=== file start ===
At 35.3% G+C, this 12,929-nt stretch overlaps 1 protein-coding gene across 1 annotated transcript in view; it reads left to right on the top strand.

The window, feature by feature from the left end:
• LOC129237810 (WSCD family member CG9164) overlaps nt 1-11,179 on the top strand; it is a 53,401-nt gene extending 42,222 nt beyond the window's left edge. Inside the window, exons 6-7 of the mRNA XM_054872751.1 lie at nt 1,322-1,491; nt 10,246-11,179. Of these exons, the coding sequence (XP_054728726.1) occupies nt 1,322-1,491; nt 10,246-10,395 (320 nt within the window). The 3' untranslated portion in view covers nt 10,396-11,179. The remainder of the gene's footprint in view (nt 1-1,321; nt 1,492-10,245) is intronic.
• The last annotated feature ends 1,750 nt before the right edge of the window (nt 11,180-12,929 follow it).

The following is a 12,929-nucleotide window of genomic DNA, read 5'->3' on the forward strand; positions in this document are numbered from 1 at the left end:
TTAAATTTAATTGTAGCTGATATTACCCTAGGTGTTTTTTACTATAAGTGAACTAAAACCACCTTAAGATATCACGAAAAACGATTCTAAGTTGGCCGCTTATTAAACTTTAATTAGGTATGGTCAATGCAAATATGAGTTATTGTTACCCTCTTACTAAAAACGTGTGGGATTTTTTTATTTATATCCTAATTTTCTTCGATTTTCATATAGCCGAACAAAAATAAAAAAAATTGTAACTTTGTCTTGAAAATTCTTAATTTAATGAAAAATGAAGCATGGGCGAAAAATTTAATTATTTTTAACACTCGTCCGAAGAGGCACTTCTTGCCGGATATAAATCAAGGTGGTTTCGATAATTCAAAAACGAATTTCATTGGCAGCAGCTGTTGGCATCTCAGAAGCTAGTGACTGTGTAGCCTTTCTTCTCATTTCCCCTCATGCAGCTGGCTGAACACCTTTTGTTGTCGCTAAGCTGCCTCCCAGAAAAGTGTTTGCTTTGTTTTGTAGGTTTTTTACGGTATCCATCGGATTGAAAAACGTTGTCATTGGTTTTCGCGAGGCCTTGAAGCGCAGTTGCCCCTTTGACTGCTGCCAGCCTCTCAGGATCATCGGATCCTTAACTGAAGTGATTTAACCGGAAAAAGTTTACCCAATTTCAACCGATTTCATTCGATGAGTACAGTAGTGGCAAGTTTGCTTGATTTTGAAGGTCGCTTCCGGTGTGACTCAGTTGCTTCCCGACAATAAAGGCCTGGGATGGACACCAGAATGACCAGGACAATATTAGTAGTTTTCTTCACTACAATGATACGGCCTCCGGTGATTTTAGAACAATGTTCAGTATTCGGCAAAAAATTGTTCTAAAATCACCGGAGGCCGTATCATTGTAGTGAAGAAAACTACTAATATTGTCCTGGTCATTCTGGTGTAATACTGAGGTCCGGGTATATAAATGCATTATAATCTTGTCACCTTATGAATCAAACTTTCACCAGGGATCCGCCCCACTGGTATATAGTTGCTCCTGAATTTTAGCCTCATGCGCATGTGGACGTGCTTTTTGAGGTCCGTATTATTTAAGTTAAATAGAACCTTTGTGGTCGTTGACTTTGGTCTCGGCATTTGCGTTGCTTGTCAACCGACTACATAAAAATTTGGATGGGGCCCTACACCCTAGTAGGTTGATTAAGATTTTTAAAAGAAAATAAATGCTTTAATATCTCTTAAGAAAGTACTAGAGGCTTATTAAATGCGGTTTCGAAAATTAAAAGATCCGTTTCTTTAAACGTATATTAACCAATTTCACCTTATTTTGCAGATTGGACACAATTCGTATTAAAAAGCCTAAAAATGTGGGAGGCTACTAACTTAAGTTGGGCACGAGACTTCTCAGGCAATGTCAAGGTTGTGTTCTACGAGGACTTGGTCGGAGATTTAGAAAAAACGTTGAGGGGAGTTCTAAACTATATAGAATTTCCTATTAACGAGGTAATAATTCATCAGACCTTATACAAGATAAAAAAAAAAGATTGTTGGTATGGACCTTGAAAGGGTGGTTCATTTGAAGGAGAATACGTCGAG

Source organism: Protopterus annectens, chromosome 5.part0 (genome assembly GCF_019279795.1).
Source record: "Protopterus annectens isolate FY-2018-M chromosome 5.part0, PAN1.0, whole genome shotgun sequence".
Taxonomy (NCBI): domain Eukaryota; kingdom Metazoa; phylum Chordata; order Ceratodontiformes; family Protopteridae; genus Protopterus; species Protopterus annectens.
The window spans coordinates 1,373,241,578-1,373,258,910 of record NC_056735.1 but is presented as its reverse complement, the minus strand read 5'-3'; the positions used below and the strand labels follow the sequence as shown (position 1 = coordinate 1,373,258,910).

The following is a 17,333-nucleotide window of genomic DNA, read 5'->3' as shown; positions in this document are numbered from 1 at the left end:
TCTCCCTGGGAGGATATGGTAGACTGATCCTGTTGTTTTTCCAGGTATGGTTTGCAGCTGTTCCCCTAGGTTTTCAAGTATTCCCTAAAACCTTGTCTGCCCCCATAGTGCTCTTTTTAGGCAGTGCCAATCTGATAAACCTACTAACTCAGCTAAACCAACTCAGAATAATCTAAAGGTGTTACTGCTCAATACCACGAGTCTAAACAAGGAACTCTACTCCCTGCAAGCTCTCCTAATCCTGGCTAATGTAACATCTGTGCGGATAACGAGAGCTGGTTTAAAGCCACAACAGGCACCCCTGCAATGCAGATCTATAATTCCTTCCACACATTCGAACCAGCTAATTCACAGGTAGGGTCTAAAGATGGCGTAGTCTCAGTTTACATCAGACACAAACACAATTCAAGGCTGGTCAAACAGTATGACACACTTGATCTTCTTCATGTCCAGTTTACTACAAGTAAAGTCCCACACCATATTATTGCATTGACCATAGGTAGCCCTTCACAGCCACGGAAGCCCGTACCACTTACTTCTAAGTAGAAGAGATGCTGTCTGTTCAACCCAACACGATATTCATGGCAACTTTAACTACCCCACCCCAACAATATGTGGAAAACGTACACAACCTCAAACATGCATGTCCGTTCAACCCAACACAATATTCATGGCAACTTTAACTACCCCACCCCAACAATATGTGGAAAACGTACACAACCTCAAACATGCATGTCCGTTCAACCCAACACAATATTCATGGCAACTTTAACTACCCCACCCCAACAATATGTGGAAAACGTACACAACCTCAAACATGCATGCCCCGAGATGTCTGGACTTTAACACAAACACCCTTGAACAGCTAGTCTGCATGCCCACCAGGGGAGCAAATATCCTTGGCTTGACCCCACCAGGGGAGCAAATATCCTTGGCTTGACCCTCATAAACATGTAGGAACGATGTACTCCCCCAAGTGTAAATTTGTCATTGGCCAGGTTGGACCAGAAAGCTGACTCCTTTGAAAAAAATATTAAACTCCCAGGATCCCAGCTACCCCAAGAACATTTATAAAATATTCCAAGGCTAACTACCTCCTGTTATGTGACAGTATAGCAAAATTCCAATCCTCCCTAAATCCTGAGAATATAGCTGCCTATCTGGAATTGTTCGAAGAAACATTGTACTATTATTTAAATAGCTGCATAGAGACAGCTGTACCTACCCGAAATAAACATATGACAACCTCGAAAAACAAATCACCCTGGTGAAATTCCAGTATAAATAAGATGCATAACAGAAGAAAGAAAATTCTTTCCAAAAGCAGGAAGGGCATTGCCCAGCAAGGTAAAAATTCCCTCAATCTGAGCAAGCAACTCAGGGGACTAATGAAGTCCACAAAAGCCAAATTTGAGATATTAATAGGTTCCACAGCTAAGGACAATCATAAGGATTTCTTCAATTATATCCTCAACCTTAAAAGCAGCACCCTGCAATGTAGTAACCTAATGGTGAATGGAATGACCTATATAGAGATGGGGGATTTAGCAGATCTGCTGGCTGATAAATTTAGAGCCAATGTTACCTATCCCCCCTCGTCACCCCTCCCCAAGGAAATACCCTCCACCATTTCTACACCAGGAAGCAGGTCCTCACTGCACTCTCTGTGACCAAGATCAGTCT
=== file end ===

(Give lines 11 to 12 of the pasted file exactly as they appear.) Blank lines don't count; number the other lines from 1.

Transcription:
The following is a 17,333-nucleotide window of genomic DNA, read 5'->3' as shown; positions in this document are numbered from 1 at the left end:
TCTCCCTGGGAGGATATGGTAGACTGATCCTGTTGTTTTTCCAGGTATGGTTTGCAGCTGTTCCCCTAGGTTTTCAAGTATTCCCTAAAACCTTGTCTGCCCCCATAGTGCTCTTTTTAGGCAGTGCCAATCTGATAAACCTACTAACTCAGCTAAACCAACTCAGAATAATCTAAAGGTGTTACTGCTCAATACCACGAGTCTAAACAAGGAACTCTACTCCCTGCAAGCTCTCCTAATCCTGGCTAATGTAACATCTGTGCGGATAACGAGAGCTGGTTTAAAGCCACAACAGGCACCCCTGCAATGCAGATCTATAATTCCTTCCACACATTCGAACCAGCTAATTCACAGGTAGGGTCTAAAGATGGCGTAGTCTCAGTTTACATCAGACACAAACACAATTCAAGGCTGGTCAAACAGTATGACACACTTGATCTTCTTCATGTCCAGTTTACTACAAGTAAAGTCCCACACCATATTATTGCATTGACCATAGGTAGCCCTTCACAGCCACGGAAGCCCGTACCACTTACTTCTAAGTAGAAGAGATGCTGTCTGTTCAACCCAACACGATATTCATGGCAACTTTAACTACCCCACCCCAACAATATGTGGAAAACGTACACAACCTCAAACATGCATGTCCGTTCAACCCAACACAATATTCATGGCAACTTTAACTACCCCACCCCAACAATATGTGGAAAACGTACACAACCTCAAACATGCATGTCCGTTCAACCCAACACAATATTCATGGCAACTTTAACTACCCCACCCCAACAATATGTGGAAAACGTACACAACCTCAAACATGCATGCCCCGAGATGTCTGGACTTTAACACAAACACCCTTGAACAGCTAGTCTGCATGCCCACCAGGGGAGCAAATATCCTTGGCTTGACCCCACCAGGGGAGCAAATATCCTTGGCTTGACCCTCATAAACATGTAGGAACGATGTACTCCCCCAAGTGTAAATTTGTCATTGGCCAGGTTGGACCAGAAAGCTGACTCCTTTGAAAAAAATATTAAACTCCCAGGATCCCAGCTACCCCAAGAACATTTATAAAATATTCCAAGGCTAACTACCTCCTGTTATGTGACAGTATAGCAAAATTCCAATCCTCCCTAAATCCTGAGAATATAGCTGCCTATCTGGAATTGTTCGAAGAAACATTGTACTATTATTTAAATAGCTGCATAGAGACAGCTGTACCTACCCGAAATAAACATATGACAACCTCGAAAAACAAATCACCCTGGTGAAATTCCAGTATAAATAAGATGCATAACAGAAGAAAGAAAATTCTTTCCAAAAGCAGGAAGGGCATTGCCCAGCAAGGTAAAAATTCCCTCAATCTGAGCAAGCAACTCAGGGGACTAATGAAGTCCACAAAAGCCAAATTTGAGATATTAATAGGTTCCACAGCTAAGGACAATCATAAGGATTTCTTCAATTATATCCTCAACCTTAAAAGCAGCACCCTGCAATGTAGTAACCTAATGGTGAATGGAATGACCTATATAGAGATGGGGGATTTAGCAGATCTGCTGGCTGATAAATTTAGAGCCAATGTTACCTATCCCCCCTCGTCACCCCTCCCCAAGGAAATACCCTCCACCATTTCTACACCAGGAAGCAGGTCCTCACTGCACTCTCTGTGACCAAGATCAGTCT